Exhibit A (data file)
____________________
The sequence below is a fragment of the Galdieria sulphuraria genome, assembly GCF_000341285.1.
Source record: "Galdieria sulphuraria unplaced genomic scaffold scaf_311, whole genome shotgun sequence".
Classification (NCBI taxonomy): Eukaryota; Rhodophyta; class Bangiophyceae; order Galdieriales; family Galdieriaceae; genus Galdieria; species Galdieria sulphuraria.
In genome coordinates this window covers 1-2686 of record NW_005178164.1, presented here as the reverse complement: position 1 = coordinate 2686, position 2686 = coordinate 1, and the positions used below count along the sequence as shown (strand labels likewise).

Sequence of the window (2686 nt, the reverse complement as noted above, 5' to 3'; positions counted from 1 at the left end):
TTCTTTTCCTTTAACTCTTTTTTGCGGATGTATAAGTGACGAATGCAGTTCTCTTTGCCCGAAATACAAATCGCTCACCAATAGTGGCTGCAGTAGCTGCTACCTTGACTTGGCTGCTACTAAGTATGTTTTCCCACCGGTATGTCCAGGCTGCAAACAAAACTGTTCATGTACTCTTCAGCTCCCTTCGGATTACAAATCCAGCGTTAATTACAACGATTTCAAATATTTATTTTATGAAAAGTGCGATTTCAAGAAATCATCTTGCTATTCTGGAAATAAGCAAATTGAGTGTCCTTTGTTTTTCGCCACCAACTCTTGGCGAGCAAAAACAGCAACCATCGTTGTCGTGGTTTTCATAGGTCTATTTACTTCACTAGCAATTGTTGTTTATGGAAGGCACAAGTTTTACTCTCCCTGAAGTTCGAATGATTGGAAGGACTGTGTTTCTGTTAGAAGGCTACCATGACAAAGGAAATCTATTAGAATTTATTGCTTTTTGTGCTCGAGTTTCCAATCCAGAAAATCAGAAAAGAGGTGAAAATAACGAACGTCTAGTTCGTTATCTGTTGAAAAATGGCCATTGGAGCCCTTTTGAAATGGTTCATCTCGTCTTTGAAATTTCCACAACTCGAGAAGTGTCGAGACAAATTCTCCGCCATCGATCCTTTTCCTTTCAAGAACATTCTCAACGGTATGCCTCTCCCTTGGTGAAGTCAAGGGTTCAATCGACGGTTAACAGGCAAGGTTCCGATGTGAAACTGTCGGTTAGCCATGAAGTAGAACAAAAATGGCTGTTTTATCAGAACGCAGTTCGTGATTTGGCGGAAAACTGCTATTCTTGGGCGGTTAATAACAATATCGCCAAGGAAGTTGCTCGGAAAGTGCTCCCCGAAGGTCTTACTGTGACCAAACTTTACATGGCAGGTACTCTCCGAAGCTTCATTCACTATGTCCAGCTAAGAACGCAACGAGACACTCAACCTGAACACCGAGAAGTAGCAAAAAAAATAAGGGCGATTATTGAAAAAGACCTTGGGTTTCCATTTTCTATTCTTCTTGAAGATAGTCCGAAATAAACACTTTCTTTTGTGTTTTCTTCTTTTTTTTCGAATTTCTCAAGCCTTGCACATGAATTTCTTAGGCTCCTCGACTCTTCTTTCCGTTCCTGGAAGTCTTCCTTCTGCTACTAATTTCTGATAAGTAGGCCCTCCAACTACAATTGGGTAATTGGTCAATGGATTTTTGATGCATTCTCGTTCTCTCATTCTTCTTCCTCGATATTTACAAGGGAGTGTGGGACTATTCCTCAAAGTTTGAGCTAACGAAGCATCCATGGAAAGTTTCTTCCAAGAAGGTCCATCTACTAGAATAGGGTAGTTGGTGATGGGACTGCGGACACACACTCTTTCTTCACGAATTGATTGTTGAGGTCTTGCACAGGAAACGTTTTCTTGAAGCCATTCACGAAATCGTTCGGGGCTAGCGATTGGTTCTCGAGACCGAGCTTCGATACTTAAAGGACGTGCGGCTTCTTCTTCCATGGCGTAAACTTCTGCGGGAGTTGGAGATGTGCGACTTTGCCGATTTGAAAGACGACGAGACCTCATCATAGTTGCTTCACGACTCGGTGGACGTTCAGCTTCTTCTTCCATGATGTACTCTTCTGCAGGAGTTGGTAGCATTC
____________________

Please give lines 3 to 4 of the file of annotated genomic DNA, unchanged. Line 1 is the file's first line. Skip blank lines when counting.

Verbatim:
Classification (NCBI taxonomy): Eukaryota; Rhodophyta; class Bangiophyceae; order Galdieriales; family Galdieriaceae; genus Galdieria; species Galdieria sulphuraria.
In genome coordinates this window covers 1-2686 of record NW_005178164.1, presented here as the reverse complement: position 1 = coordinate 2686, position 2686 = coordinate 1, and the positions used below count along the sequence as shown (strand labels likewise).